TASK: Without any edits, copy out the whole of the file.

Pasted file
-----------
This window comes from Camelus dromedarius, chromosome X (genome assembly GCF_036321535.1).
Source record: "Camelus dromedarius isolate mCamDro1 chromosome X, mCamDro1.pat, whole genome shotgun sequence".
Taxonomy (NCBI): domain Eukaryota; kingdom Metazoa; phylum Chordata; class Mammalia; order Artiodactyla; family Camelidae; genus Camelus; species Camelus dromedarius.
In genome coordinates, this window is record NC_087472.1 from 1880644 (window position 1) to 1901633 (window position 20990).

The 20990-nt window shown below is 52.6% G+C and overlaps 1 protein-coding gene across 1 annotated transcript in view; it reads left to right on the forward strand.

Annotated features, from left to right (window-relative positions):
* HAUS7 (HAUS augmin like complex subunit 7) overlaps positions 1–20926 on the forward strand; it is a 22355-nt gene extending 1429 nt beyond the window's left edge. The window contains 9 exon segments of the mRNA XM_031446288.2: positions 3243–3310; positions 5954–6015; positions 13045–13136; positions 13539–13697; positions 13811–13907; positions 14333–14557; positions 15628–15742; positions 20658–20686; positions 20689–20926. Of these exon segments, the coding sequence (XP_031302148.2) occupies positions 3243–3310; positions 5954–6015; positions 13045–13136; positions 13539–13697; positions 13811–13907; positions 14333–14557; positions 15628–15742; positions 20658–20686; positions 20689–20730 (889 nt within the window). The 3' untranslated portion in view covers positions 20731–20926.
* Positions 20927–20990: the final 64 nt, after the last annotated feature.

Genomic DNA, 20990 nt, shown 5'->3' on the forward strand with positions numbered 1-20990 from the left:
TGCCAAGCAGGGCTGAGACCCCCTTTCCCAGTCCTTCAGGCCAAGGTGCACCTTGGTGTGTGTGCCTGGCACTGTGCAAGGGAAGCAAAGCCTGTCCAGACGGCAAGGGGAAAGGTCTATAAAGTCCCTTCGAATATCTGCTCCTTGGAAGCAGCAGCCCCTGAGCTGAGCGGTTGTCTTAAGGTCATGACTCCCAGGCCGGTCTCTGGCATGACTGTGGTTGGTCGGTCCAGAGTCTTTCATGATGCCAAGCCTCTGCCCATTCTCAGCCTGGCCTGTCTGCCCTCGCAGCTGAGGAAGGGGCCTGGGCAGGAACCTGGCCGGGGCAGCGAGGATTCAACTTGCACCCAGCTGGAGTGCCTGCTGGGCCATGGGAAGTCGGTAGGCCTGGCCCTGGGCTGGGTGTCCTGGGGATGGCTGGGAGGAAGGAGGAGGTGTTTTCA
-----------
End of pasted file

This window comes from Camelus dromedarius, chromosome X (genome assembly GCF_036321535.1).
Source record: "Camelus dromedarius isolate mCamDro1 chromosome X, mCamDro1.pat, whole genome shotgun sequence".
Taxonomy (NCBI): domain Eukaryota; kingdom Metazoa; phylum Chordata; class Mammalia; order Artiodactyla; family Camelidae; genus Camelus; species Camelus dromedarius.
In genome coordinates, this window is record NC_087472.1 from 1880644 (window position 1) to 1901633 (window position 20990).

The 20990-nt window shown below is 52.6% G+C and overlaps 1 protein-coding gene across 1 annotated transcript in view; it reads left to right on the forward strand.

Annotated features, from left to right (window-relative positions):
* HAUS7 (HAUS augmin like complex subunit 7) overlaps positions 1–20926 on the forward strand; it is a 22355-nt gene extending 1429 nt beyond the window's left edge. The window contains 9 exon segments of the mRNA XM_031446288.2: positions 3243–3310; positions 5954–6015; positions 13045–13136; positions 13539–13697; positions 13811–13907; positions 14333–14557; positions 15628–15742; positions 20658–20686; positions 20689–20926. Of these exon segments, the coding sequence (XP_031302148.2) occupies positions 3243–3310; positions 5954–6015; positions 13045–13136; positions 13539–13697; positions 13811–13907; positions 14333–14557; positions 15628–15742; positions 20658–20686; positions 20689–20730 (889 nt within the window). The 3' untranslated portion in view covers positions 20731–20926.
* Positions 20927–20990: the final 64 nt, after the last annotated feature.

Genomic DNA, 20990 nt, shown 5'->3' on the forward strand with positions numbered 1-20990 from the left:
TGCCAAGCAGGGCTGAGACCCCCTTTCCCAGTCCTTCAGGCCAAGGTGCACCTTGGTGTGTGTGCCTGGCACTGTGCAAGGGAAGCAAAGCCTGTCCAGACGGCAAGGGGAAAGGTCTATAAAGTCCCTTCGAATATCTGCTCCTTGGAAGCAGCAGCCCCTGAGCTGAGCGGTTGTCTTAAGGTCATGACTCCCAGGCCGGTCTCTGGCATGACTGTGGTTGGTCGGTCCAGAGTCTTTCATGATGCCAAGCCTCTGCCCATTCTCAGCCTGGCCTGTCTGCCCTCGCAGCTGAGGAAGGGGCCTGGGCAGGAACCTGGCCGGGGCAGCGAGGATTCAACTTGCACCCAGCTGGAGTGCCTGCTGGGCCATGGGAAGTCGGTAGGCCTGGCCCTGGGCTGGGTGTCCTGGGGATGGCTGGGAGGAAGGAGGAGGTGTTTTCA